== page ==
Sometimes the typical response has been, “I can’t imagine dealing with that” or “What a tragedy.” This is followed by prayer for healing, asking God to take away the pain through radical lifting of the cross. We have two thoughts about this. First, most Christians we know who suffer from gender dysphoria have been in prayer and have asked God for healing. They can continue to ask, of course. But a second thought is this: We may be missing something important when we only ever respond with a prayer of deliverance. Let’s keep in mind that God’s plan does not always include healing on this side of eternity—particularly not if we are focused only on physical or emotional healing (rather than spiritual healing or a journey toward greater spiritual growth). Further, because the cross is the way to Resurrection, the ultimate Christian healing, it seems inadequate to think of the cross as something bad, or only ever to be prayed away. The cross, perhaps, is an opportunity. But, what for?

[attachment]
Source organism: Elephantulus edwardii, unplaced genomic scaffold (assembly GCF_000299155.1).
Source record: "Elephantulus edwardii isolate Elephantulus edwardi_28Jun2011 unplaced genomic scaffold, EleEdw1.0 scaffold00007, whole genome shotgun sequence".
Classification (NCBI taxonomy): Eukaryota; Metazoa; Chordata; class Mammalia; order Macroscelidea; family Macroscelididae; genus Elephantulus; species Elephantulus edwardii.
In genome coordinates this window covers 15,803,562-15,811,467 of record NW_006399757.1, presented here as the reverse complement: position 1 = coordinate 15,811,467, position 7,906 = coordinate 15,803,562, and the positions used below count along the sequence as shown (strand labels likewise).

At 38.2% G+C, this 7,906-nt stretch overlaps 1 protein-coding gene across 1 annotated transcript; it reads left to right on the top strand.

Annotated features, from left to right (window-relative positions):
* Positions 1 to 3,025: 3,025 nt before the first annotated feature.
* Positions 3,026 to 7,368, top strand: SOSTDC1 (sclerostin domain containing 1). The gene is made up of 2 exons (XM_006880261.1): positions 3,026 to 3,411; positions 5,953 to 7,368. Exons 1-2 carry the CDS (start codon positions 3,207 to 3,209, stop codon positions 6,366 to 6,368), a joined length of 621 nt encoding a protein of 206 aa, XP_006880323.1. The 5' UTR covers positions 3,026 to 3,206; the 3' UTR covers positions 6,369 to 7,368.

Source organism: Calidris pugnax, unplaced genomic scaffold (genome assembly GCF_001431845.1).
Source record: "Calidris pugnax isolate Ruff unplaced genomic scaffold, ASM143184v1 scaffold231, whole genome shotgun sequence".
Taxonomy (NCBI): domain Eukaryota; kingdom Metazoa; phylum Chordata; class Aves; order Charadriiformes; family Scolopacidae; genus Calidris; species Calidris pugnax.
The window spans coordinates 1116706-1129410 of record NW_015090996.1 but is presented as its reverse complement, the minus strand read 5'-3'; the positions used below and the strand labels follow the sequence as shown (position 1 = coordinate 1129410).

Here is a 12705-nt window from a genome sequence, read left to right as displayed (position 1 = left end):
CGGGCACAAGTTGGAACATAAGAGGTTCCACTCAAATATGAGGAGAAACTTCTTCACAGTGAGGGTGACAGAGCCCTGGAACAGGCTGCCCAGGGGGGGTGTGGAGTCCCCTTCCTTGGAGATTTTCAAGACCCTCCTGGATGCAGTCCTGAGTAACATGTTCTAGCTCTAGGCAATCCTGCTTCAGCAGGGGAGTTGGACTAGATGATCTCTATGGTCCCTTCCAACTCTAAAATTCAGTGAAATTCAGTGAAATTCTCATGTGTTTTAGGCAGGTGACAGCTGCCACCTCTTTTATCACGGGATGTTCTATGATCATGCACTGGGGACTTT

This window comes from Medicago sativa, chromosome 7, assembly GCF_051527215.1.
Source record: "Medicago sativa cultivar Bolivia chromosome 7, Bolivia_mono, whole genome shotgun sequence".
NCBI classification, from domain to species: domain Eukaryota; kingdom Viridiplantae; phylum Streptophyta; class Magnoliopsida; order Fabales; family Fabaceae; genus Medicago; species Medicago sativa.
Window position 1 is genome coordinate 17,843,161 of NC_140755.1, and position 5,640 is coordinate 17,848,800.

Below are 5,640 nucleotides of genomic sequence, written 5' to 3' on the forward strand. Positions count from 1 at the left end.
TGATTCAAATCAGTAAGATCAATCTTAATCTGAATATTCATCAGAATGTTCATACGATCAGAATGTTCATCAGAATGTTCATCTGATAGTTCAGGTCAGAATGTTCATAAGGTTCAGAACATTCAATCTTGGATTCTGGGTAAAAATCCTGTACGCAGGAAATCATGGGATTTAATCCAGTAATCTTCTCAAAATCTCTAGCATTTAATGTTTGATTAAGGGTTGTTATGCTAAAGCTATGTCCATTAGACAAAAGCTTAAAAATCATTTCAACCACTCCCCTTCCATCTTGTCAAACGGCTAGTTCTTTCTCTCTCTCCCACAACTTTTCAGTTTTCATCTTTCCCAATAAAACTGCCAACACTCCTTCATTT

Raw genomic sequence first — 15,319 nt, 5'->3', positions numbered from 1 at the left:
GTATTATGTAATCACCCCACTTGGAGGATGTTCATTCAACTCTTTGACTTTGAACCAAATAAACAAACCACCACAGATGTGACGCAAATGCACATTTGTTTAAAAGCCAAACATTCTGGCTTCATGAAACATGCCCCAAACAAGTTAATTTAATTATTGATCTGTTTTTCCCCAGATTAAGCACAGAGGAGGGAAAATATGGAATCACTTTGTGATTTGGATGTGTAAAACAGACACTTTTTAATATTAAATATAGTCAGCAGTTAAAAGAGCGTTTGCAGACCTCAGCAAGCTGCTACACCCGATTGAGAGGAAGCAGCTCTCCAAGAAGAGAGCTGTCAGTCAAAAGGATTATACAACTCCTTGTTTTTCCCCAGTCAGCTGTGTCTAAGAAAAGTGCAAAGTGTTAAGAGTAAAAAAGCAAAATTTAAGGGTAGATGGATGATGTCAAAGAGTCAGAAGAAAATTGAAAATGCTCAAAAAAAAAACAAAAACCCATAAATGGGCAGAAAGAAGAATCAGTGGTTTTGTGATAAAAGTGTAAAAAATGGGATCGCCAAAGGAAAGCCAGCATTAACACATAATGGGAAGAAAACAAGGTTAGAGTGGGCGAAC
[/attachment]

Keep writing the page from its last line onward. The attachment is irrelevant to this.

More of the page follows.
In the case of the person with gender dysphoria, they may have been told, like the man born blind in John’s Gospel, that it was their own brokenness, or the brokenness of their parents, that brought on this cross. We recall the words of Jesus in response: “Neither this man nor his parents sinned,” said Jesus, “but this happened so that the works of God might be displayed in him” (John 9:3).

Imagine meeting with this woman and her husband. What should your Christian ministry be?

First, we could listen to them. We could start by saying, “As you’ve shared with me about your pain, it feels as though I am meeting you at about chapter 7 or 8 of your life, but I haven’t had the opportunity to hear about chapters 1 through 6, and I’d like to.” Then listen. Ask questions. Resist the urge to oversimplify what they have been facing all these years.

Second, we could ask what strategies they have used to respond to their pain. “I can’t begin to fully appreciate how difficult this has been for you. I am imagining that you have probably—perhaps through trial and error—tried different ways of responding to what has been really painful. Can you say more about what you’ve tried over the years?”